{4.5/5} “We shared an extraordinary experience that very few people have ever known. We were carried and buffeted by the same winds, and there truly was no one else who could understand what that meant. But beyond all that, beyond the success and the recognition and the applause, I really liked being with the guy.”

Leonard: My Fifty-Year Friendship with a Remarkable Man by William Shatner with David Fisher, published in 2016

William Shatner and Leonard Nimoy were friends from their days on Star Trek until Nimoy passed away in 2015.

Here are a few points of interest:

  • For many years both actors had to take any job — sometimes non-acting jobs — they could get to keep working.
  • Nimoy was instrumental in creating the character of Spock, along with some ideas from Gene Roddenberry — for example, Nimoy came up with the neck pinch and the salute.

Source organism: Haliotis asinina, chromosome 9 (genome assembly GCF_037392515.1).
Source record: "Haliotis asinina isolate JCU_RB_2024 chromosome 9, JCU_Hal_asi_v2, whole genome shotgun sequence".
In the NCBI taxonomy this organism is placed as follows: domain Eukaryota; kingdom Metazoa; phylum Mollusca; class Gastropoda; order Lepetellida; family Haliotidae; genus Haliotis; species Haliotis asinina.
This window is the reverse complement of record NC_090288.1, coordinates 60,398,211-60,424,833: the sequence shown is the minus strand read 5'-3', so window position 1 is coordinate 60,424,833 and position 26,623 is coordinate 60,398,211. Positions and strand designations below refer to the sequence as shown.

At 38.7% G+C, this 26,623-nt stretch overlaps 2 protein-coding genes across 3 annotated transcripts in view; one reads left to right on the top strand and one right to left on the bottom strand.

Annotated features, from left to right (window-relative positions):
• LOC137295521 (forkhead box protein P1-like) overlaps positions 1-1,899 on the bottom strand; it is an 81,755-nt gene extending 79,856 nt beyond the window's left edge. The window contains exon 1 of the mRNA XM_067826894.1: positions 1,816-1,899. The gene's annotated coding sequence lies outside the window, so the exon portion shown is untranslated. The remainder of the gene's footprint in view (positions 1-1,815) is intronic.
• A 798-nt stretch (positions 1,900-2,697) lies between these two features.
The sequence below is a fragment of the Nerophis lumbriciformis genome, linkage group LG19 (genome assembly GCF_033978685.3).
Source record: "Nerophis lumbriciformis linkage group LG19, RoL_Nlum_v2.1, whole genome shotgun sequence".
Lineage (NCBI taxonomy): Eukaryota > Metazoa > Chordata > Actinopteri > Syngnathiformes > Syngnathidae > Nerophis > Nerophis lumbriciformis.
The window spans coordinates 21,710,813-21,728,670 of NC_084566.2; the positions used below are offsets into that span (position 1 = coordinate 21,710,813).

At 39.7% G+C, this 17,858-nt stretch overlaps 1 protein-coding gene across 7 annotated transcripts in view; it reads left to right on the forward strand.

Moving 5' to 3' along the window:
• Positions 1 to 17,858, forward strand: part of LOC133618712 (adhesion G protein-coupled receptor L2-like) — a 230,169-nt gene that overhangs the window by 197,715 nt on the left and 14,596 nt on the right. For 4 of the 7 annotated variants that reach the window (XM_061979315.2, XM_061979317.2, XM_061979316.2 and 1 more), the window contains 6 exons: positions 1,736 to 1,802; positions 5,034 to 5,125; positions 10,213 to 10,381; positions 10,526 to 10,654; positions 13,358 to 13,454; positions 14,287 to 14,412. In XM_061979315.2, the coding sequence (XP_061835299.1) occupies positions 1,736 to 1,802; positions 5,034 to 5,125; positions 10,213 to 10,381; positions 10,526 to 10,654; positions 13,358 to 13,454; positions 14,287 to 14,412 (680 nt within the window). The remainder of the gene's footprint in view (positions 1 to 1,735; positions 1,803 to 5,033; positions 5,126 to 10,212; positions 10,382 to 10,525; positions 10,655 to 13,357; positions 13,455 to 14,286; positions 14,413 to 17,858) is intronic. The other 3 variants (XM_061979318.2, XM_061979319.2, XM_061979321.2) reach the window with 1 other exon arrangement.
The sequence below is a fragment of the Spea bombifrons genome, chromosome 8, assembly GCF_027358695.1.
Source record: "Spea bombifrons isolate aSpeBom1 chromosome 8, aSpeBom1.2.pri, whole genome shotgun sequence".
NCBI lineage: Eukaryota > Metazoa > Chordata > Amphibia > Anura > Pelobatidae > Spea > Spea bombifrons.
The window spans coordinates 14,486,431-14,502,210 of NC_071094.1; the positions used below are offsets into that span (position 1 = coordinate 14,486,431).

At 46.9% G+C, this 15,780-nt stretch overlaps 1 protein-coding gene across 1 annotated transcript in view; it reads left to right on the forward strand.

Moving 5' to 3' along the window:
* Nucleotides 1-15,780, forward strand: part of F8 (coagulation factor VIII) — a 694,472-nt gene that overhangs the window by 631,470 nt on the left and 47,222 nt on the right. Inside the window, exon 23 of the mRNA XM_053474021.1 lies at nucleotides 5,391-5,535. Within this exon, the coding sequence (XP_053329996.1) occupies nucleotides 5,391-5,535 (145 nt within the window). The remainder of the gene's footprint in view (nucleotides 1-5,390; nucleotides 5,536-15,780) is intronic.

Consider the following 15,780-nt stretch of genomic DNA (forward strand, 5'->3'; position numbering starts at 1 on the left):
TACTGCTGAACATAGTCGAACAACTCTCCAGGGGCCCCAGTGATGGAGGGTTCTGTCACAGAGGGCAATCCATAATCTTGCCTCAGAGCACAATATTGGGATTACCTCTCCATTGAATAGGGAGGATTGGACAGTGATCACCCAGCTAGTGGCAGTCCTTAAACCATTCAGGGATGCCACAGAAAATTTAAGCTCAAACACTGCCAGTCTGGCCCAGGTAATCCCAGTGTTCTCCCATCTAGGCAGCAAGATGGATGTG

• Once Nimoy had some power, he used it to stand up for his rights and the rights of his fellow actors — for example, getting Nichelle Nichols and George Takei hired for the animated series.
  • Nimoy had a drinking problem for many years, which Shatner was unaware of at the time.
  • Both Shatner and Nimoy got divorces — the hectic schedule of a TV show leaves little time for home life.
  • Shatner and Nimoy really started having fun together when they attended conventions together — conventions initially seemed strange but they came to enjoy them.
  • Nimoy was fascinated by Vincent van Gogh, and performed a one-many play about him called Vincent many times.

Some of the material might be in other books (such as Nimoy’s I Am Spock) but I haven’t read any of those books in a long time.

There are a few mistakes here and there, but on the whole it’s a great book — Star Trek fans who haven’t read other Shatner or Nimoy autobiographies recently will enjoy it.

I’ve previously read both fiction (Star Trek: The Ashes of Eden and others) and nonfiction (Star Trek Memories and Star Trek Movie Memories) by William Shatner.

This entry was posted on Tuesday, January 10th, 2017 at 9:49 pm and is filed under Reviews of books. You can follow any responses to this entry through the RSS 2.0 feed. You can leave a response, or trackback from your own site.

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